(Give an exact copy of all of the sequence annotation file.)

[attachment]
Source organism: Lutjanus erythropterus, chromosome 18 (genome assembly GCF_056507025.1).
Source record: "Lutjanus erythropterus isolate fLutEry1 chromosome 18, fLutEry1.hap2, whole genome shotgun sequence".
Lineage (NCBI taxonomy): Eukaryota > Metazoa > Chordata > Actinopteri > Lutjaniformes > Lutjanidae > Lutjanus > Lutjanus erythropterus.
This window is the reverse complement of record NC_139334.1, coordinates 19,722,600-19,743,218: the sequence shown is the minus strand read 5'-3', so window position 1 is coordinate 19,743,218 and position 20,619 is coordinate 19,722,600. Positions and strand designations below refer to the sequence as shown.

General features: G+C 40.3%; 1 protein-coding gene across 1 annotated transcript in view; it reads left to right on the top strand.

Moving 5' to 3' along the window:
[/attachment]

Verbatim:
Source organism: Lutjanus erythropterus, chromosome 18 (genome assembly GCF_056507025.1).
Source record: "Lutjanus erythropterus isolate fLutEry1 chromosome 18, fLutEry1.hap2, whole genome shotgun sequence".
Lineage (NCBI taxonomy): Eukaryota > Metazoa > Chordata > Actinopteri > Lutjaniformes > Lutjanidae > Lutjanus > Lutjanus erythropterus.
This window is the reverse complement of record NC_139334.1, coordinates 19,722,600-19,743,218: the sequence shown is the minus strand read 5'-3', so window position 1 is coordinate 19,743,218 and position 20,619 is coordinate 19,722,600. Positions and strand designations below refer to the sequence as shown.

General features: G+C 40.3%; 1 protein-coding gene across 1 annotated transcript in view; it reads left to right on the top strand.

Moving 5' to 3' along the window: